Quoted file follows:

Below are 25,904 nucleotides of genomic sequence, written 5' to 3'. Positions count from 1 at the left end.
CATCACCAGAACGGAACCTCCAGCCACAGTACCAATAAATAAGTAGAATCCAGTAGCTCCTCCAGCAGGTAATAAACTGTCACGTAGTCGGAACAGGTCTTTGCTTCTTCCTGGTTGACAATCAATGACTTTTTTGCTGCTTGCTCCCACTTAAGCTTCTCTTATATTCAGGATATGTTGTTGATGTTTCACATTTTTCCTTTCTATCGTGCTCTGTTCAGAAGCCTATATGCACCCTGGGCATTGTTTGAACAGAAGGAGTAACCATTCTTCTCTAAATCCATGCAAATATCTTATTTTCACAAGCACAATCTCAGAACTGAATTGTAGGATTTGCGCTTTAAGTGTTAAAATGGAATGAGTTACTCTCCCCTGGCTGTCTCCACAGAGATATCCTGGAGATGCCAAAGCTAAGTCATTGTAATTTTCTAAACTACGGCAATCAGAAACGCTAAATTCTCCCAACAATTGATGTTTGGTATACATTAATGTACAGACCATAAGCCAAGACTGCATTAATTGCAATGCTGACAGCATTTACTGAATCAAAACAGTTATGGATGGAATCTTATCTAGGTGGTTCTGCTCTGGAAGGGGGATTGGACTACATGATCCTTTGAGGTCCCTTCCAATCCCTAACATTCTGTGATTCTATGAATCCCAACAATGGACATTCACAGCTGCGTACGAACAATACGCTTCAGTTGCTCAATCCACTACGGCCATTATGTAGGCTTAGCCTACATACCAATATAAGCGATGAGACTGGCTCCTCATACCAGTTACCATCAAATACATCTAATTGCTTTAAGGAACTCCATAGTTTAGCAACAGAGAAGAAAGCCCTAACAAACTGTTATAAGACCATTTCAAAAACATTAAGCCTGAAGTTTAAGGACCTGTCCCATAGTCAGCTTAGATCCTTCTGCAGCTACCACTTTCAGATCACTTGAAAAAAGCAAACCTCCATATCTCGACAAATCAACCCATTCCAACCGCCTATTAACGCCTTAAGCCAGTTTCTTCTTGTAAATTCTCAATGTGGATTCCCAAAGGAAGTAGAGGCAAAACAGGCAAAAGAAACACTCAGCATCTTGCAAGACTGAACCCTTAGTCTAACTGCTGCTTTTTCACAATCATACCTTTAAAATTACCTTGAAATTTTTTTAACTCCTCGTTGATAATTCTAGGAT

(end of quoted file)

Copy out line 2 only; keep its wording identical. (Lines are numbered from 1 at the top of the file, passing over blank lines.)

CATCACCAGAACGGAACCTCCAGCCACAGTACCAATAAATAAGTAGAATCCAGTAGCTCCTCCAGCAGGTAATAAACTGTCACGTAGTCGGAACAGGTCTTTGCTTCTTCCTGGTTGACAATCAATGACTTTTTTGCTGCTTGCTCCCACTTAAGCTTCTCTTATATTCAGGATATGTTGTTGATGTTTCACATTTTTCCTTTCTATCGTGCTCTGTTCAGAAGCCTATATGCACCCTGGGCATTGTTTGAACAGAAGGAGTAACCATTCTTCTCTAAATCCATGCAAATATCTTATTTTCACAAGCACAATCTCAGAACTGAATTGTAGGATTTGCGCTTTAAGTGTTAAAATGGAATGAGTTACTCTCCCCTGGCTGTCTCCACAGAGATATCCTGGAGATGCCAAAGCTAAGTCATTGTAATTTTCTAAACTACGGCAATCAGAAACGCTAAATTCTCCCAACAATTGATGTTTGGTATACATTAATGTACAGACCATAAGCCAAGACTGCATTAATTGCAATGCTGACAGCATTTACTGAATCAAAACAGTTATGGATGGAATCTTATCTAGGTGGTTCTGCTCTGGAAGGGGGATTGGACTACATGATCCTTTGAGGTCCCTTCCAATCCCTAACATTCTGTGATTCTATGAATCCCAACAATGGACATTCACAGCTGCGTACGAACAATACGCTTCAGTTGCTCAATCCACTACGGCCATTATGTAGGCTTAGCCTACATACCAATATAAGCGATGAGACTGGCTCCTCATACCAGTTACCATCAAATACATCTAATTGCTTTAAGGAACTCCATAGTTTAGCAACAGAGAAGAAAGCCCTAACAAACTGTTATAAGACCATTTCAAAAACATTAAGCCTGAAGTTTAAGGACCTGTCCCATAGTCAGCTTAGATCCTTCTGCAGCTACCACTTTCAGATCACTTGAAAAAAGCAAACCTCCATATCTCGACAAATCAACCCATTCCAACCGCCTATTAACGCCTTAAGCCAGTTTCTTCTTGTAAATTCTCAATGTGGATTCCCAAAGGAAGTAGAGGCAAAACAGGCAAAAGAAACACTCAGCATCTTGCAAGACTGAACCCTTAGTCTAACTGCTGCTTTTTCACAATCATACCTTTAAAATTACCTTGAAATTTTTTTAACTCCTCGTTGATAATTCTAGGAT